By SEAN BATURA
Enemies of central banking, interventionist foreign policy and the “living document” interpretation of the United States Constitution gathered at Texas State University’s main campus last weekend to lay the groundwork for the Texas Liberty Campaign (TLC).
According to its bylaws, the purpose of TLC is “to restore our Republic as intended by the Declaration of Independence and the Constitution of the United States through the exercise of all our inherent individual rights as a free people in Texas.”
Aside from creating bylaws and voting for officers, the TLC convention featured book vendors and workshops on such topics as campaign management and coalition building. One workshop was entitled, “Recognizing when you are being sandbagged, given a flat tire to run on and when to make a frontal attack.”
With its bylaws now in place and executive board elected, TLC members, who had arrived in San Marcos from all over Texas, will begin forming regional and affiliate TLC organizations.
“Each local group is free to support whatever candidates (they want) locally,” said TLC member and San Marcos resident Rob Roark. “The candidates we’re looking for (are) fiscal conservatives, follow the (U.S.) Constitution, and follow, basically, the ideals of Ron Paul. That’s what we’re looking for in our candidates, no matter where they are. Generally, these candidates are Republican candidates, but that may not always be the case … This is a nonpartisan group. We do have a lot of libertarians, we’ve got Republicans, we’ve got conservative Democrats. The bottom line is that we feel that government needs to get back to being based on the Constitution.”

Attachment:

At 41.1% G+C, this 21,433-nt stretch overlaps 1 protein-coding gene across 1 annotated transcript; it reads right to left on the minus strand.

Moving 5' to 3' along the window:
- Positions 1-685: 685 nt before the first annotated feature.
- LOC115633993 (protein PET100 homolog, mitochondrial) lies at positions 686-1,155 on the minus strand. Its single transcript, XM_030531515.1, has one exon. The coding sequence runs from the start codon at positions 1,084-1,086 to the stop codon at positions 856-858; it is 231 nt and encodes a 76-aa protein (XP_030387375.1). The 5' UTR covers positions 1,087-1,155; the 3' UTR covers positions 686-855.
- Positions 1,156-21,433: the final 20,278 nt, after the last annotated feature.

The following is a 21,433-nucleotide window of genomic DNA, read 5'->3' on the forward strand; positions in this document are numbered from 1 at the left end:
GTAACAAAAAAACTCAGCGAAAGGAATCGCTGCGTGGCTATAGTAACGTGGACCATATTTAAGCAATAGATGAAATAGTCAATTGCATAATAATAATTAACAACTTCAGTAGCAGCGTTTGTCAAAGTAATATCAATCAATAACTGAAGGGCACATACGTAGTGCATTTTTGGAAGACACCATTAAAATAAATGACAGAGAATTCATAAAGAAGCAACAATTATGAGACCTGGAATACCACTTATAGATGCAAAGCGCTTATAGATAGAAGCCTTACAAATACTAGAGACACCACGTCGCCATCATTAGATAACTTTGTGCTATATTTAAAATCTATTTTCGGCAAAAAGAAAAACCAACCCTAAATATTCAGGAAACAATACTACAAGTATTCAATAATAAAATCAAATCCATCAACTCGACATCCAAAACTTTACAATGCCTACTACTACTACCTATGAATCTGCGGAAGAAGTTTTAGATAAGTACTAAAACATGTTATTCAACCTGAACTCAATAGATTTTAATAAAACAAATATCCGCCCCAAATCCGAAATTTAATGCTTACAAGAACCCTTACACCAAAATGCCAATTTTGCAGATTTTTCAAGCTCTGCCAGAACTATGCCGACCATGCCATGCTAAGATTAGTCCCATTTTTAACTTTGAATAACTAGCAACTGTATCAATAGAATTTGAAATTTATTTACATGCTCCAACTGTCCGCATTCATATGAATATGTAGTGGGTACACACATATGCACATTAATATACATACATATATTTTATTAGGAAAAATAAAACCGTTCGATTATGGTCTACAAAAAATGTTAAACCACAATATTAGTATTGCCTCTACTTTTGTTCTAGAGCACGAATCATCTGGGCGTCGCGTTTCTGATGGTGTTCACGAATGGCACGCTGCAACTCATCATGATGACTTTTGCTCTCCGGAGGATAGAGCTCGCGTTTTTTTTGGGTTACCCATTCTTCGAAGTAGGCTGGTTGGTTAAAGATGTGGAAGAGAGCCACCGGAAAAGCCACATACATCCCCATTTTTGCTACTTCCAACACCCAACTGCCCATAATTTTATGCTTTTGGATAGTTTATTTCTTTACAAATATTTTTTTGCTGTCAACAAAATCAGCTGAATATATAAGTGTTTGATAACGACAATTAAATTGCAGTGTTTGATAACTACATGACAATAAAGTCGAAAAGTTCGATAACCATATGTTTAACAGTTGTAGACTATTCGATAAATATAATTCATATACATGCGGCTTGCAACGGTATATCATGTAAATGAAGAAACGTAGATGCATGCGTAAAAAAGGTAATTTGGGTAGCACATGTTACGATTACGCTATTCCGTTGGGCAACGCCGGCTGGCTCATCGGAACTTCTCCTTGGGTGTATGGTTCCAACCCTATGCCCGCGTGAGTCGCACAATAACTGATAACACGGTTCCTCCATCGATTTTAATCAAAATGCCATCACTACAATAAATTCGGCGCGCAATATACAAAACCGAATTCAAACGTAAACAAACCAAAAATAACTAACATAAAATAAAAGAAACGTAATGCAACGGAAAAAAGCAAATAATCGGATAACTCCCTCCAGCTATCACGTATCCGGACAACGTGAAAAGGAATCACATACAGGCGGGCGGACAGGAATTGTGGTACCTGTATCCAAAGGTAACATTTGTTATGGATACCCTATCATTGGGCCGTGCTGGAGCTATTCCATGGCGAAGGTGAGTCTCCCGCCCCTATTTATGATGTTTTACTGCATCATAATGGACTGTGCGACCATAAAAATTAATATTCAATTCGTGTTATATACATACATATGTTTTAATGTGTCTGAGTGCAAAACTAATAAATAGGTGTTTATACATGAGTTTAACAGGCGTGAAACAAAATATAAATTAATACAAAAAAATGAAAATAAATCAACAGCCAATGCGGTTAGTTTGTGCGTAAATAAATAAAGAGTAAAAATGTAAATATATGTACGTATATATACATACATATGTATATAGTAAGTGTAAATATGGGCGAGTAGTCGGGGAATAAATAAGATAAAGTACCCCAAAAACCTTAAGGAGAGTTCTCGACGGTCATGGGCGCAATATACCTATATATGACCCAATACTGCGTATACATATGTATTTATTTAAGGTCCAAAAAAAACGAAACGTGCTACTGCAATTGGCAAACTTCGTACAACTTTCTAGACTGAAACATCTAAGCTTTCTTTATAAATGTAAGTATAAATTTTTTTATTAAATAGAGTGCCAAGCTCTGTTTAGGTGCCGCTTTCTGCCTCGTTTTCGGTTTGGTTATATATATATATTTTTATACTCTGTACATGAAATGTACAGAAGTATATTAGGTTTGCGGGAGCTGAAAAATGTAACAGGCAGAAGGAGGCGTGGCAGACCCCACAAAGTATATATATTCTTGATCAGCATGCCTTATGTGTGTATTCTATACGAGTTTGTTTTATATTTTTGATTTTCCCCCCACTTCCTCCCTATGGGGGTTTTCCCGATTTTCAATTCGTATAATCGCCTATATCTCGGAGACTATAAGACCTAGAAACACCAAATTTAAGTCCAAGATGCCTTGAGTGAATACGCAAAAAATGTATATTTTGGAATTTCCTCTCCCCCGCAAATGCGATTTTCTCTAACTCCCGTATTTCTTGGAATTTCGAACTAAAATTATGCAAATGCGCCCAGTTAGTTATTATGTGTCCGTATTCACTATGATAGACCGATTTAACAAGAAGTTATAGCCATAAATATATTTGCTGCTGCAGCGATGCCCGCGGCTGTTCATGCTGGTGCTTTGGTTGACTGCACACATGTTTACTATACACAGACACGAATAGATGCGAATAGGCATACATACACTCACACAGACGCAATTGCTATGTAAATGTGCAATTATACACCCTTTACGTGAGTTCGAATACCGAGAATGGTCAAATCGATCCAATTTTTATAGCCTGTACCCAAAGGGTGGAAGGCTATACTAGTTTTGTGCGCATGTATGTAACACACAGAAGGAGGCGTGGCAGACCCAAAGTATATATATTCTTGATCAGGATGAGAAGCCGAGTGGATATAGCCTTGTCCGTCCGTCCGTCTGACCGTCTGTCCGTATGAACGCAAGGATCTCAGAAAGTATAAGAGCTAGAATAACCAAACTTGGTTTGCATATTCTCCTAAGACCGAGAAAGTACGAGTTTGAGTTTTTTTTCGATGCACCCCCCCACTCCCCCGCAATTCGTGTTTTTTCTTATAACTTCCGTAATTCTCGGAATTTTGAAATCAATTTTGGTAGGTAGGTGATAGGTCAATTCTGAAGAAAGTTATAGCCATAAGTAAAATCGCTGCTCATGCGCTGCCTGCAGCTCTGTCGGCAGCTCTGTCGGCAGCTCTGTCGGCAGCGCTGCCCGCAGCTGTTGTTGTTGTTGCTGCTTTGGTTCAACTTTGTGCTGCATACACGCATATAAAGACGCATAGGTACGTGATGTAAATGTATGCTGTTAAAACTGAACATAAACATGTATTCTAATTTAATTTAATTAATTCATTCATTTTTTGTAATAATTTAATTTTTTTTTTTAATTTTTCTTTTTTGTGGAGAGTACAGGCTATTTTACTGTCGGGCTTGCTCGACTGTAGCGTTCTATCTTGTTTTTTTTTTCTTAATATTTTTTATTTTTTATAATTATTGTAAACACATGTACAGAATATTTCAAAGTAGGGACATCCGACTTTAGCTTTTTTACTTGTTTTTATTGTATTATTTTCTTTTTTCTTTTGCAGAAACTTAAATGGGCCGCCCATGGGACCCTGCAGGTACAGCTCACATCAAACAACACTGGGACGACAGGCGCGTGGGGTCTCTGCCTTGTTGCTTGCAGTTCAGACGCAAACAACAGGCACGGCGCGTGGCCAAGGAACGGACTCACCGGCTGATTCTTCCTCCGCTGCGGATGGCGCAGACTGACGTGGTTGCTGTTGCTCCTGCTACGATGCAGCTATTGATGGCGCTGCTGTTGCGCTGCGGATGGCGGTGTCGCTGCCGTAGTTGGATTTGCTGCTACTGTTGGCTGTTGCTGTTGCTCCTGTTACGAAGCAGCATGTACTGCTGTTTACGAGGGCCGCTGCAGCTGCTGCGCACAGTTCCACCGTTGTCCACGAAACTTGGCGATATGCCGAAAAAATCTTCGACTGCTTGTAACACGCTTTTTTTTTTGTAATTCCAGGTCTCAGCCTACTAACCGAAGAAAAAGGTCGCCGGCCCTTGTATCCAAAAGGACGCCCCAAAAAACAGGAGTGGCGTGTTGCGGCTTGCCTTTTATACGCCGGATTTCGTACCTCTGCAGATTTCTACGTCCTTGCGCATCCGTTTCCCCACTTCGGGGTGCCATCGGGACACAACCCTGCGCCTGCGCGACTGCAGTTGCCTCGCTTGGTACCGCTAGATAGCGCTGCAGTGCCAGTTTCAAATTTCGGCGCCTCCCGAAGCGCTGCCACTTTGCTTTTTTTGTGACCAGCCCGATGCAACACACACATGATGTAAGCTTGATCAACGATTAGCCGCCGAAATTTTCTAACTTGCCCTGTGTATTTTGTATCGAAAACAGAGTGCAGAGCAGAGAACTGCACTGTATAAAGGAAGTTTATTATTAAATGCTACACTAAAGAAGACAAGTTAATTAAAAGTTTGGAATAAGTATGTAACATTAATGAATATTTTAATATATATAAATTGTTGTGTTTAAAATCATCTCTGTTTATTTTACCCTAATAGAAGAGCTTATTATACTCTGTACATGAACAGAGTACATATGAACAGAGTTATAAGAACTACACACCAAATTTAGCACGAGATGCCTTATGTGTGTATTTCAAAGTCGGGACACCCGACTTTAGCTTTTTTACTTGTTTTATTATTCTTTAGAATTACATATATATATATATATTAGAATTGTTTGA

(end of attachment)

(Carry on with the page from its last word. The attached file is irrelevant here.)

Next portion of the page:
Some local supporters of U.S Congressman Ron Paul’s (R-Victoria) ideals did not wait for TLC to get off the ground before jumping into local politics. For example, TLC members Daniel McCarthy and Lisa Marie Coppoletta ran unsuccessfully for, respectively, mayor and city council last year. Coppoletta is running this year for the city council seat held by Pam Couch.
Some TLC members also belong to the Campaign for Liberty (C4L), the national organization forged in the crucible of Paul’s presidential campaign. As a 501(c)4 organization, C4L is prohibited by law from endorsing candidates, unlike TLC.
“The TLC is an organization of individuals and groups of individuals exercising our First Amendment right to peaceably assemble and to petition government for a redress of grievances,” said TLC Executive Board Chair Jeremy Blosser. “Our bylaws seek no other legal status.”
Blosser, a resident of Tarrant County, said yesterday that TLC does not have an official relationship with C4L, though a non-voting seat on TLC’s executive board is reserved for C4L’s state coordinator. Texas gubernatorial hopeful Debra Medina is C4L’s state coordinator for Texas. Blosser said TLC will see affiliation with C4L “in an informal manner,” provided the two organizations share the same goals and TLC’s autonomy can be preserved.
Using open source software written by David Kowis and existing streaming technology on the Internet, TLC members statewide were able to remotely participate in the convention over the weekend.
“Texas is a large state, and it’s sometimes difficult to get everyone that’s interested to be physically there,” Kowis said. “Enabling remote participation helps alleviate that. We developed a system to allow rapid roll call voting using coded voting cards on site and the web forms online. It allowed us to get an accurate vote count quickly on the floor, and allowed remote participation in all of the roll call votes.”
In the process of voting for officers and directors, TLC convention attendees formed caucuses representing rural Texas counties, central Texas, the Houston area, and a combined technology/civil disobedience caucus.
“As political movements obtain small successes with legislation … they often lose sight of where history has proven the largest successes to peaceful causes are made; that being their inherent right, and oftentimes, their obligation, to do at any time what they think right,” said TLC Director Chris Howe of Tarrant County. “Sometimes that requires civil disobedience … My goal in the technology/civil disobedience caucus is to insure that we don’t lose sight of that as an organization.”Email | Print